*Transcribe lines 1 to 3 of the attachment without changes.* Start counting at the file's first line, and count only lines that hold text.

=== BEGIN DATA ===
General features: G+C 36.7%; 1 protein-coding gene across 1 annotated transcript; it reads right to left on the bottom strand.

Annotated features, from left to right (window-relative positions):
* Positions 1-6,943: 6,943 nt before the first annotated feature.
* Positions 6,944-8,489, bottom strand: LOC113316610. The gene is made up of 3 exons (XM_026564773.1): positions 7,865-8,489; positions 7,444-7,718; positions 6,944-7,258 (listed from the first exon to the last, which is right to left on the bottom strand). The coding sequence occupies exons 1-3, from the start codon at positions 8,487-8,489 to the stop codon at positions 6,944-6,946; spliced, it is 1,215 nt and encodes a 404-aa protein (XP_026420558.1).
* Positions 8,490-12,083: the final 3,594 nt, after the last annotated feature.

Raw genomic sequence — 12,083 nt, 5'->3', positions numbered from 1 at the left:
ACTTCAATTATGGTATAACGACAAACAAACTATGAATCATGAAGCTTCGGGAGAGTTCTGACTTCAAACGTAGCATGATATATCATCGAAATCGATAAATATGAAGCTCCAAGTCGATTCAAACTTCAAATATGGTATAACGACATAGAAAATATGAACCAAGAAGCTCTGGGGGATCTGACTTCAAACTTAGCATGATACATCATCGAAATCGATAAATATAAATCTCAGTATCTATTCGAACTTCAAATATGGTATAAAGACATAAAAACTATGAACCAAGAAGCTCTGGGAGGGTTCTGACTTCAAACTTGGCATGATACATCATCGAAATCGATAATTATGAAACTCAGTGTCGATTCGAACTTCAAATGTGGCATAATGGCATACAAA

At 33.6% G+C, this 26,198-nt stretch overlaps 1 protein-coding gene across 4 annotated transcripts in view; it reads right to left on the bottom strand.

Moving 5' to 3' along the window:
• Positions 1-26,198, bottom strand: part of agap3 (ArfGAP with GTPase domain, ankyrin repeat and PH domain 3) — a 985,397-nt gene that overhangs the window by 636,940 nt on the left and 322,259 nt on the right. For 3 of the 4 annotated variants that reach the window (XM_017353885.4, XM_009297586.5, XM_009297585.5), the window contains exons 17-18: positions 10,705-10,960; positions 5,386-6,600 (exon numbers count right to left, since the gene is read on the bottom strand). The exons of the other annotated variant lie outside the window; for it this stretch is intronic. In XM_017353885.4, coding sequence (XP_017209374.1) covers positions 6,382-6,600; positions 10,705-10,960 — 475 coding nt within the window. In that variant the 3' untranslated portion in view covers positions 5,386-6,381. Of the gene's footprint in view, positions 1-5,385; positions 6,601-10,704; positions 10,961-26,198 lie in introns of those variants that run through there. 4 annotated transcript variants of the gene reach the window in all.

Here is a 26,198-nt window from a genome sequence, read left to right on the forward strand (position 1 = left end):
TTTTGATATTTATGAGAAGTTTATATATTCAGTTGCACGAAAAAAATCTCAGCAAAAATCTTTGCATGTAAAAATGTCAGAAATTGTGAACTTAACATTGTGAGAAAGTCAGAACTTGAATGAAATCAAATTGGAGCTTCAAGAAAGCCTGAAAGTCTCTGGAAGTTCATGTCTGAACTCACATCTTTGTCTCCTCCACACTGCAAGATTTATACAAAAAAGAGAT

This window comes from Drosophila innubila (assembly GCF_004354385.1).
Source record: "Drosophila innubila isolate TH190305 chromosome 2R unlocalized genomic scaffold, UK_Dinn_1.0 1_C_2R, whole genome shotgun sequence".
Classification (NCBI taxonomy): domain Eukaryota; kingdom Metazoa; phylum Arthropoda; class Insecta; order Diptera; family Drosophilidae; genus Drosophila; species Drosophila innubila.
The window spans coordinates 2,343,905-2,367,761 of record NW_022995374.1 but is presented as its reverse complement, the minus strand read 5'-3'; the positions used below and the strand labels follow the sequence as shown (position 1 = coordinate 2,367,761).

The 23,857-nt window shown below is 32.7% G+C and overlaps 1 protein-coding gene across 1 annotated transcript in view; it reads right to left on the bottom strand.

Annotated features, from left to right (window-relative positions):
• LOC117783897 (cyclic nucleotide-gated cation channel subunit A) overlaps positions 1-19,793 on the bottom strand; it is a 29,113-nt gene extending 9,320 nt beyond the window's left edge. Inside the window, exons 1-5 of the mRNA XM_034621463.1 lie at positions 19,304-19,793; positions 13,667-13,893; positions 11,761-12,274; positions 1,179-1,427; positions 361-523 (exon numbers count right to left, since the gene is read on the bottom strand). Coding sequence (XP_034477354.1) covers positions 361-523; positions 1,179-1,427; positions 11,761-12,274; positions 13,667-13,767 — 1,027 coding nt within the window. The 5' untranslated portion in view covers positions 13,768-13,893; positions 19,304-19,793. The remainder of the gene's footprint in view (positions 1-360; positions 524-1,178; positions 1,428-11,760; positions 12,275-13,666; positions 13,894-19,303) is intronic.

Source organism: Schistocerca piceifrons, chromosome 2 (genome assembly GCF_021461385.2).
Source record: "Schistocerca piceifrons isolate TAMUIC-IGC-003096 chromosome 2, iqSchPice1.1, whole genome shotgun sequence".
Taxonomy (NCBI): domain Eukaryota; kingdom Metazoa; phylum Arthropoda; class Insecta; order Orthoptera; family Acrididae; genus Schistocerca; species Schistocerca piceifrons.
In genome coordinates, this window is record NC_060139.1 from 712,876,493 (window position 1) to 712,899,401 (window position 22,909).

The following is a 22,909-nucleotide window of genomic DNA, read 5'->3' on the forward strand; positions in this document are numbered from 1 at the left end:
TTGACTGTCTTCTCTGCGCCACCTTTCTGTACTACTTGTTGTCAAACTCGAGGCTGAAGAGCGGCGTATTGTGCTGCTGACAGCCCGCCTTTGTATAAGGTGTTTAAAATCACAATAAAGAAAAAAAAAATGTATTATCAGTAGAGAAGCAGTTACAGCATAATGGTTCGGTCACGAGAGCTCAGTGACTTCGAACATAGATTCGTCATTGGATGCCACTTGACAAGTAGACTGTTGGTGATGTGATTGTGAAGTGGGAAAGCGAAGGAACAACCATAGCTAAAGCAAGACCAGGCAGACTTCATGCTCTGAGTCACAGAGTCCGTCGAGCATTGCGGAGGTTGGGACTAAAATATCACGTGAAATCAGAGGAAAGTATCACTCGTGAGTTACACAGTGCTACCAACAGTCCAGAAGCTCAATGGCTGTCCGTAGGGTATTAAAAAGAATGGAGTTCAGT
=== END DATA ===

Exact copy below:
General features: G+C 36.7%; 1 protein-coding gene across 1 annotated transcript; it reads right to left on the bottom strand.

Annotated features, from left to right (window-relative positions):
* Positions 1-6,943: 6,943 nt before the first annotated feature.